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Home / News and Insights / Insights / What will happen now Britney Spears is free from the 13-year conservatorship?

On Friday 12 November 2021, a judge in Los Angeles terminated the controversial conservatorship which had allowed Britney Spears’ father to manage her financial and personal affairs for 13 years. Now that Britney is free from the conservatorship, will she sue her father for alleged abuse of the conservatorship and could something similar happen in the UK?

Britney’s conservatorship

Following concerns over Britney’s mental health, her father petitioned a Los Angeles court to be appointed as her conservator. A conservatorship is a court-appointed role governed by state law in the US, giving a conservator the power to manage an individual’s personal affairs or financial estate when the individual lacks capacity to do so. Britney’s 13-year conservatorship has been the subject of much controversy and Britney’s testimony that the conservatorship left her feeling exploited and traumatised is concerning.

Following termination of the conservatorship, Britney’s lawyers have indicated that they will be investigating potential abuse of the conservatorship. This may include scrutiny of the substantial salary that Britney’s father was paid in his role as her conservator, as well as the considerable expenses and legal fees that the role generated at Britney’s personal expense.

Could a similar situation arise in the UK?

A conservatorship is similar to a deputyship in England and Wales, which is a court-appointed role governed by the Mental Capacity Act 2005. A deputy has the power to make financial and health-related decisions for a person who lacks mental capacity (the Person). A deputy may be appointed where the Person fails to grant powers of attorney while they still have capacity. A deputy is required to act within the scope of their powers set out in the court order and in accordance with five statutory principles. In addition, the deputy is required to take all practical steps to encourage the Person to make decisions themselves and all decisions that the deputy makes should be in the Person’s best interests.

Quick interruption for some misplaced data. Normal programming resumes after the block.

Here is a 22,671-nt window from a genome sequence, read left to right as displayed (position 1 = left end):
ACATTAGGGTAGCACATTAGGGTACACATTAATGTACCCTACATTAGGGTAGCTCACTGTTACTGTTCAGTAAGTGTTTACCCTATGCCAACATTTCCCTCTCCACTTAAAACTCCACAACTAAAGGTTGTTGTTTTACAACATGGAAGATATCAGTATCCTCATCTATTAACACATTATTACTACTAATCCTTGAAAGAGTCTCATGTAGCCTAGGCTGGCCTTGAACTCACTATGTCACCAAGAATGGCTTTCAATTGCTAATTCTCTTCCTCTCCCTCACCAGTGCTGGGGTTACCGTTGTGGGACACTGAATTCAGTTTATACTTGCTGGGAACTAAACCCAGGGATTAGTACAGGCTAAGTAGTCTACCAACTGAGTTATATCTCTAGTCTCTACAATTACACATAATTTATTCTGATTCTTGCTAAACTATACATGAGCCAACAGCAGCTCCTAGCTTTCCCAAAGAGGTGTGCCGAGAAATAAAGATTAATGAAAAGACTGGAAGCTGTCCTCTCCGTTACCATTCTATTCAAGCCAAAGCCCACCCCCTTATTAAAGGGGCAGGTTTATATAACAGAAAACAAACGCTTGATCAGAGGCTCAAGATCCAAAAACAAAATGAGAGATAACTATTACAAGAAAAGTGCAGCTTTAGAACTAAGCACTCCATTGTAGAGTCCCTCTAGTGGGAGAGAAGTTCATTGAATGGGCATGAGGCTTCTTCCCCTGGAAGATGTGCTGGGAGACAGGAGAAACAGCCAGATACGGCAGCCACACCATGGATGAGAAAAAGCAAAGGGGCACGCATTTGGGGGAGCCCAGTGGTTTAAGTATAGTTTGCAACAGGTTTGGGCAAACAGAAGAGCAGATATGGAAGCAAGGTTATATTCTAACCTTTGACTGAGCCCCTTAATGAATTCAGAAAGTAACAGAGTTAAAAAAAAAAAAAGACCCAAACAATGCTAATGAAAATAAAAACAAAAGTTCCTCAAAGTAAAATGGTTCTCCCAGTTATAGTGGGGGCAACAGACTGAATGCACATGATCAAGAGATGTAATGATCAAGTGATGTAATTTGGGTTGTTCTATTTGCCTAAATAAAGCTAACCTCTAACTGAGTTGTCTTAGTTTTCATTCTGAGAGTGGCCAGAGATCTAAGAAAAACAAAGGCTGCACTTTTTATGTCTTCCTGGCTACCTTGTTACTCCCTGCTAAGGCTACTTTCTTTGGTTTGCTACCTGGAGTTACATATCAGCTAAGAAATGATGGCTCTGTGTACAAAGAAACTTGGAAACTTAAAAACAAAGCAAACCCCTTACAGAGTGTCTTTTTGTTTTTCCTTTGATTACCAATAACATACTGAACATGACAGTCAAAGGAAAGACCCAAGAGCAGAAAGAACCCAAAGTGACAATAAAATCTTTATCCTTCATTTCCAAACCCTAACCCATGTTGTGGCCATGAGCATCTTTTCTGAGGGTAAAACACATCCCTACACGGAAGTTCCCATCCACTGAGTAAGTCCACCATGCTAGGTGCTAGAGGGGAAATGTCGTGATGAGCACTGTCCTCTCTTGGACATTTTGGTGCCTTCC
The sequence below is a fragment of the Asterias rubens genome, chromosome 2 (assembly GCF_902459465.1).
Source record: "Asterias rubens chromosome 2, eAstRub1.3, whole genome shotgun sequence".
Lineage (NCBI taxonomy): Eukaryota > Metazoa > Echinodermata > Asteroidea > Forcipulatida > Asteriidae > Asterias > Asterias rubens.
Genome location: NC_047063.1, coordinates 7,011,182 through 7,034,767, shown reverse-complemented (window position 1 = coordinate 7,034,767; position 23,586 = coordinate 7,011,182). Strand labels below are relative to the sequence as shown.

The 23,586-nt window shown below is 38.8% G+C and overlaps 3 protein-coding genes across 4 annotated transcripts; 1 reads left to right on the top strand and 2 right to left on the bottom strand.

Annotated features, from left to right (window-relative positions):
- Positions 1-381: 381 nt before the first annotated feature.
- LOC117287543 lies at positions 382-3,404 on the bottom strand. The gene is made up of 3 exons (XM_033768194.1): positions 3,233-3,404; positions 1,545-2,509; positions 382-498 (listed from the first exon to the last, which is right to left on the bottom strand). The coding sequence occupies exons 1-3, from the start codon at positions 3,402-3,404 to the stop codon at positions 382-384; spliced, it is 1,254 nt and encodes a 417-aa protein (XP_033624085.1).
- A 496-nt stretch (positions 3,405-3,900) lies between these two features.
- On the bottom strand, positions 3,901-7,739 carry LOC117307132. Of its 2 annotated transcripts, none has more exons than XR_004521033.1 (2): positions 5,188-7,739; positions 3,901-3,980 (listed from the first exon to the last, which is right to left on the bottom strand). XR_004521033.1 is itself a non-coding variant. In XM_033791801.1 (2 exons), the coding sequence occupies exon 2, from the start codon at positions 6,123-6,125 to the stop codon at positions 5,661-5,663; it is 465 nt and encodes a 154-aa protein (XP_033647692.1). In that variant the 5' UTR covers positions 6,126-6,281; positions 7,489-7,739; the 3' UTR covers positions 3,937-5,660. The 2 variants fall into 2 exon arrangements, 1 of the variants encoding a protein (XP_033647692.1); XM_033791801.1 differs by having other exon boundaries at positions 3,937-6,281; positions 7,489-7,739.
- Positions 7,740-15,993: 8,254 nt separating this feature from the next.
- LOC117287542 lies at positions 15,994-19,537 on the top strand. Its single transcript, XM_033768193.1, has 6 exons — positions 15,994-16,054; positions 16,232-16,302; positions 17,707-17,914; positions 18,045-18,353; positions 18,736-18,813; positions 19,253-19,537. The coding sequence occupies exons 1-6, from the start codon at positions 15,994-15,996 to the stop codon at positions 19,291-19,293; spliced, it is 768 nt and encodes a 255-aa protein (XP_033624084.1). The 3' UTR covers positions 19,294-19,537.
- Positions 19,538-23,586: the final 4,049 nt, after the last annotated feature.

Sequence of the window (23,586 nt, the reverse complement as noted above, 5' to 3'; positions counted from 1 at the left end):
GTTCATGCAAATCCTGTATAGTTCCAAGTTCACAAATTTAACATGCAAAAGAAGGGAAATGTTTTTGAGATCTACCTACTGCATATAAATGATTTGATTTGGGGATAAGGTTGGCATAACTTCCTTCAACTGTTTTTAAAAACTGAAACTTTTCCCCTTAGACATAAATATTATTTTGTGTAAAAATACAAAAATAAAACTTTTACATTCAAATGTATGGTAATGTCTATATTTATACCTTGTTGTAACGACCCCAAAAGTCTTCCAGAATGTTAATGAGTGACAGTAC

Crucially, both a conservator and a deputy owe fiduciary duties to the Person not to profit from or take advantage of their role and not to let their personal interests conflict with their duties as a deputy.

There are lots of checks and balances in England and Wales which are designed to minimise the risk of a deputy abusing their position. A deputy must file annual reports with the Office of the Public Guardian listing the significant financial decisions that they have made, listing any expenses incurred (which must be reasonable) and explaining how the Person was involved in making those decisions. Professional deputies can only receive remuneration with the court’s permission and are required to file annual reports setting out their fees, which will be assessed by the Senior Courts Costs Office.

Whilst deputies are subject to regular scrutiny, deputyship abuse can still occur and prompt action should be taken if any abuse is suspected.

What action can be taken if a deputy is suspected of abusing their position?

If a deputy appears to be exploiting their position for their own financial gain or is otherwise making decisions that do not appear to be in the Person’s best interests, the Office of the Public Guardian should be alerted without delay and you may need to report the matter to the police. The OPG will investigate and make recommendations which can include an application to the Court of Protection to have the deputy or attorney removed. The Court of Protection can decide to revoke a deputyship in favour of an appropriate replacement deputy and a replacement deputy or a personal representative can issue proceedings against the rogue deputy for breach of trust and / or recovery of misappropriated funds.

We have particular expertise advising on such matters. If you have any concerns that a deputy or attorney may be abusing their position, please do not hesitate to contact us.

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